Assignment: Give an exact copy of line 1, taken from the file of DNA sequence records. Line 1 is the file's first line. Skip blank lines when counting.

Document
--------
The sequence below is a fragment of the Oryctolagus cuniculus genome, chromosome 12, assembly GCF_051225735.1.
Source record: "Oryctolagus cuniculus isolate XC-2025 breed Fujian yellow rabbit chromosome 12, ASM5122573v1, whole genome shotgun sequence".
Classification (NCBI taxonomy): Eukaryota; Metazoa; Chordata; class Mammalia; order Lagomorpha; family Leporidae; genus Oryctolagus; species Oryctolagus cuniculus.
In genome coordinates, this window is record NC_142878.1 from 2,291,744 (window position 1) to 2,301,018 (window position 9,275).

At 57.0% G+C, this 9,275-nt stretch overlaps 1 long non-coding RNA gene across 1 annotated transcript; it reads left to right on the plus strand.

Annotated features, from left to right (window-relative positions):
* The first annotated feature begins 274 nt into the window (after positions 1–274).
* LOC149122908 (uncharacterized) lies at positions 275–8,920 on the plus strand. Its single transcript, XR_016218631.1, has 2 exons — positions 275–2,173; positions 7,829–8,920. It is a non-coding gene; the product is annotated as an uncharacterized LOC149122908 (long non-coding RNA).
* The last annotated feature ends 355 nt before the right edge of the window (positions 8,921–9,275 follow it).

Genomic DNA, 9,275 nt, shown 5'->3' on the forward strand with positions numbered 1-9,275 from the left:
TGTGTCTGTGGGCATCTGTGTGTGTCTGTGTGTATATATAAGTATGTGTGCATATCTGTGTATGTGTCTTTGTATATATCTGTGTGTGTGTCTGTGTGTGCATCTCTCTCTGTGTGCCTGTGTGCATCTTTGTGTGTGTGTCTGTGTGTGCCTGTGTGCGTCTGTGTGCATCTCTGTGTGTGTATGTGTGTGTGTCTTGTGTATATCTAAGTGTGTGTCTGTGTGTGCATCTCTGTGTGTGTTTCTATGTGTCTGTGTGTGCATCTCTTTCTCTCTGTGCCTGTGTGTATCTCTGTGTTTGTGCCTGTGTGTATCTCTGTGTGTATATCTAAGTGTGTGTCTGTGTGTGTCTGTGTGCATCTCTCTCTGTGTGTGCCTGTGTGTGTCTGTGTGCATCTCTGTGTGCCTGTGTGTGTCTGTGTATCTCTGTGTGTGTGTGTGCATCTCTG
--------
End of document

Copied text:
The sequence below is a fragment of the Oryctolagus cuniculus genome, chromosome 12, assembly GCF_051225735.1.